Seattle Museum Month has begun! That means you can enjoy the cultural benefits of the Emerald City without stressing about admission prices; from now through February 29, over 40 museums are half-price. See some of our museum picks below and check out all that Seattle Museum Month has to offer here.
Seattle Art Museum
Seattle Art Museum presents Kehinde Wiley: A New Republic (February 11 – May 8). The exhibit is an overview of Wiley's 14-year career and features 60 paintings, sculptures, and stained glass pieces. Wiley is renowned for his photo-based portraits of African Americans that wink knowingly at old masters.
Don't miss the Tropical Butterfly House at Pacific Science Center, where the temperatures are in the low 80s and exotic colors abound. Watch the butterflies fly, sun themselves and feed among tropical flowers. See new butterflies emerge in the chrysalis viewing window.
Frye Art Museum
Admission is free at this jewel box of a museum that houses the personal collection of Emma and Charles Frye. Charles Frye, a meatpacker who died in 1940, provided in his will for the museum—which opened to the public in 1952. The collection's strength is in representational painting and sculpture from the 19th century.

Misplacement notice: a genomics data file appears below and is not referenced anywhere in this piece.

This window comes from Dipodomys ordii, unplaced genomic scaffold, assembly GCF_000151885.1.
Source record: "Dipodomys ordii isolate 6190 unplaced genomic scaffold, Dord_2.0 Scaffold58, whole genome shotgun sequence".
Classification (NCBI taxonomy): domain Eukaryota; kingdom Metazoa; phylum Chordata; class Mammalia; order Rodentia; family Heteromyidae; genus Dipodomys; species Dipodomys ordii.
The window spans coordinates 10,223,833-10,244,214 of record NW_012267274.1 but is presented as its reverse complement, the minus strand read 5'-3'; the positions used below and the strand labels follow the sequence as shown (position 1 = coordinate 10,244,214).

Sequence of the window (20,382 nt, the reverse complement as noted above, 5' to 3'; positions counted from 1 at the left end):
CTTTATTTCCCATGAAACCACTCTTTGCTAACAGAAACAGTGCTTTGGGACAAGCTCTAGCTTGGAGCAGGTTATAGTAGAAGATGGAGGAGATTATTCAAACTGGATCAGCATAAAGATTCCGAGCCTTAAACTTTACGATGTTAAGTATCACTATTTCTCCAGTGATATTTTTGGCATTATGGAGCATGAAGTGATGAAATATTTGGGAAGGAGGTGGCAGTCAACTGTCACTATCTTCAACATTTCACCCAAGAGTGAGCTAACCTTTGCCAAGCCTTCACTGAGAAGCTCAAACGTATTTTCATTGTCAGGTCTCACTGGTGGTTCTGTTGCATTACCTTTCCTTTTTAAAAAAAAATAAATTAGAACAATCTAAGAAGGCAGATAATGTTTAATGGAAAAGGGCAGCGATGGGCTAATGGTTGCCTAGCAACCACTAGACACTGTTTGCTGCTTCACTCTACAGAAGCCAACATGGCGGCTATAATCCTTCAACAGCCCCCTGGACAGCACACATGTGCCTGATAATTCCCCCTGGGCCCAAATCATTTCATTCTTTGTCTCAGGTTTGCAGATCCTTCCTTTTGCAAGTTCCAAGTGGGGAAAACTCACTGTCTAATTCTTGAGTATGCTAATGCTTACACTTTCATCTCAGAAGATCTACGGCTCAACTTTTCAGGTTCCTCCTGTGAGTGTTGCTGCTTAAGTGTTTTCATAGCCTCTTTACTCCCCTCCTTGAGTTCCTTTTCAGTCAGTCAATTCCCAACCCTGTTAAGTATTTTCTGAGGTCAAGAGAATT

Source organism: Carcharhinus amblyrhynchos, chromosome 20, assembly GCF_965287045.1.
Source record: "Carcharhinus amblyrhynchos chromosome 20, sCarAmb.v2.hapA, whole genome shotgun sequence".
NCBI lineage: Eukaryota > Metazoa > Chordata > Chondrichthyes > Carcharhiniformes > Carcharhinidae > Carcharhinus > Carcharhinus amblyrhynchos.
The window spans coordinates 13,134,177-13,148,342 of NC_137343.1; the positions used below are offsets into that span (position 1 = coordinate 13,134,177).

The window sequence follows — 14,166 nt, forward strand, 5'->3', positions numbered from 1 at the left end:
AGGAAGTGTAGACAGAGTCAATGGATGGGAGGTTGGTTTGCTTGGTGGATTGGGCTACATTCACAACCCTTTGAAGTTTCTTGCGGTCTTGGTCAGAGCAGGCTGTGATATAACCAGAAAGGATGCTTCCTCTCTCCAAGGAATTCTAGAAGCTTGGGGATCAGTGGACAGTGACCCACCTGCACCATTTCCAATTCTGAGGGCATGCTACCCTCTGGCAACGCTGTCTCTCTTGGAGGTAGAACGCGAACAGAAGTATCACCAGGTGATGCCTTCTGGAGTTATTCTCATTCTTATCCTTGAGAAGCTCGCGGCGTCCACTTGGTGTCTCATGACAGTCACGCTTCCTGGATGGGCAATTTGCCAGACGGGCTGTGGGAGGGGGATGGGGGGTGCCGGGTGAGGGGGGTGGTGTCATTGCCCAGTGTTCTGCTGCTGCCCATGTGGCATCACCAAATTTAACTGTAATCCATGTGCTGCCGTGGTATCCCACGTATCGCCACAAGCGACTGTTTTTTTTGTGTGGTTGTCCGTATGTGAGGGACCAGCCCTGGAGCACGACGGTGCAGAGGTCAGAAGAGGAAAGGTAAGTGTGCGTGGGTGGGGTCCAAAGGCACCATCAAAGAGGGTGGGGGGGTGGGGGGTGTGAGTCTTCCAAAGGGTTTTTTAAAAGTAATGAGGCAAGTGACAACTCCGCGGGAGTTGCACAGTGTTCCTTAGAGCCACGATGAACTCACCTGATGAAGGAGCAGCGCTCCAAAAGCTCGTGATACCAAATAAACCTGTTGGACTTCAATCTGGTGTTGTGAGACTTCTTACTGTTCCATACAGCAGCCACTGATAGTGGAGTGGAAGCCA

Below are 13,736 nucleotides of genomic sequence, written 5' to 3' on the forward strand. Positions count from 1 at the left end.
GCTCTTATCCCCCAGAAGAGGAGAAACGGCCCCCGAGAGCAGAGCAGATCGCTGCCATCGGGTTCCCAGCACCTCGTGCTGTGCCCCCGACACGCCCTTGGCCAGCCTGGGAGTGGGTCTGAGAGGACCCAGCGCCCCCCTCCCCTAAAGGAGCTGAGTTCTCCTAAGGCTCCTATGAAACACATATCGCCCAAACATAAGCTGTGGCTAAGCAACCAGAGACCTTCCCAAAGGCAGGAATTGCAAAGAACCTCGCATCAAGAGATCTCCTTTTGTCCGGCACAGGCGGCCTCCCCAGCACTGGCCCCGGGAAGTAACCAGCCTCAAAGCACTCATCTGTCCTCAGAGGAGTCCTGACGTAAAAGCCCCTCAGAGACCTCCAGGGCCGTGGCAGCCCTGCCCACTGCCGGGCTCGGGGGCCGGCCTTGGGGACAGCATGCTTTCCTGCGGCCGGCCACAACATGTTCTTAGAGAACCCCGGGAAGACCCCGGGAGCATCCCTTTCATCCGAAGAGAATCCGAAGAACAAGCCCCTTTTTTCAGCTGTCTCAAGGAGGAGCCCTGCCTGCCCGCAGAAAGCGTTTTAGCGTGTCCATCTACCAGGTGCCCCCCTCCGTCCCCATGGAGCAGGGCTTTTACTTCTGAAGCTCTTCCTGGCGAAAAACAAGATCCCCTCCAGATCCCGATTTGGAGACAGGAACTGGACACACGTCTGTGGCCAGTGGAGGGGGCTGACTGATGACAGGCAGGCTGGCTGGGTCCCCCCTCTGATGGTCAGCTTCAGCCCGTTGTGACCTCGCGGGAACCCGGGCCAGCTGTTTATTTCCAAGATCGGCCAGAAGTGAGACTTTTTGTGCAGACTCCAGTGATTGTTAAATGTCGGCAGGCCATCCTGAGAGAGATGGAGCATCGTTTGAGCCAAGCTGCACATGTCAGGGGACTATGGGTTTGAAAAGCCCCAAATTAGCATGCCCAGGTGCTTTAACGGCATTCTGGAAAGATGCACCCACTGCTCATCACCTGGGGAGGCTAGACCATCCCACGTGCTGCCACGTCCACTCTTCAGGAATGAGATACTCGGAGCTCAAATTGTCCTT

Photo of Frye Salon by Mark Woods
Experience Music Project
Seattle is a hub for major video game studios, and Microsoft co-founder Paul Allen's Experience Music Project pays homage to the alternative scene with the Indie Game Revolution exhibit. The exhibit is midway through a two-year residence and will close in Fall 2016.
Museum of History & Industry (MOHAI)
Macklemore, Shabazz Palaces, and THEESatisfaction are all stars that have emerged out of the Seattle hip-hop scene. MOHAI explores the legacy of these and earlier acts such as Sir Mix-A-Lot. The Legacy of Seattle Hip-Hop exhibit (through May 1) encompasses many facets of the Seattle Hip-Hop scene, including graffiti, deejaying, break dancing, production, and emceeing.
Photo by Nicole Wilson
Henry Art Gallery
Seattle's center for contemporary art showcases the figurative and abstract art of James Welling from February 13 to June 26. Over four decades, Welling makes constant references to the history of photography.